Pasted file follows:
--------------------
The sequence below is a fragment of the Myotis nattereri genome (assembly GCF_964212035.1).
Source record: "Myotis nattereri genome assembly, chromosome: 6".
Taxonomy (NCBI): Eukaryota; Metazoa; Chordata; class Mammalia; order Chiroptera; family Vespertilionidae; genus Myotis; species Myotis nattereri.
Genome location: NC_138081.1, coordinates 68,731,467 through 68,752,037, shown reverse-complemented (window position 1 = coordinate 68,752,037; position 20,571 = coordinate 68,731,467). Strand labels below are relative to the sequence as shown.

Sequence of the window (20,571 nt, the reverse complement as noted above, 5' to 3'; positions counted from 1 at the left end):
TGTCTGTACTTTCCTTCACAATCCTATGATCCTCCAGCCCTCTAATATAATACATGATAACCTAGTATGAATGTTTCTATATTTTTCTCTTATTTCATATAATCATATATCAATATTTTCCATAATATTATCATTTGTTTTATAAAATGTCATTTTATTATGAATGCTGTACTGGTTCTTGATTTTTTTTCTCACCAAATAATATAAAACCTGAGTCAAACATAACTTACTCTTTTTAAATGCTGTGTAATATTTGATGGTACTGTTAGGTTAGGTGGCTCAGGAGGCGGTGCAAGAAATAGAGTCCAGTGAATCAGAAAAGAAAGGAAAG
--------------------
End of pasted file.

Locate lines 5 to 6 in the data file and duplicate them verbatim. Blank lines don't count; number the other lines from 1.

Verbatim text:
Sequence of the window (20,571 nt, the reverse complement as noted above, 5' to 3'; positions counted from 1 at the left end):
TGTCTGTACTTTCCTTCACAATCCTATGATCCTCCAGCCCTCTAATATAATACATGATAACCTAGTATGAATGTTTCTATATTTTTCTCTTATTTCATATAATCATATATCAATATTTTCCATAATATTATCATTTGTTTTATAAAATGTCATTTTATTATGAATGCTGTACTGGTTCTTGATTTTTTTTCTCACCAAATAATATAAAACCTGAGTCAAACATAACTTACTCTTTTTAAATGCTGTGTAATATTTGATGGTACTGTTAGGTTAGGTGGCTCAGGAGGCGGTGCAAGAAATAGAGTCCAGTGAATCAGAAAAGAAAGGAAAG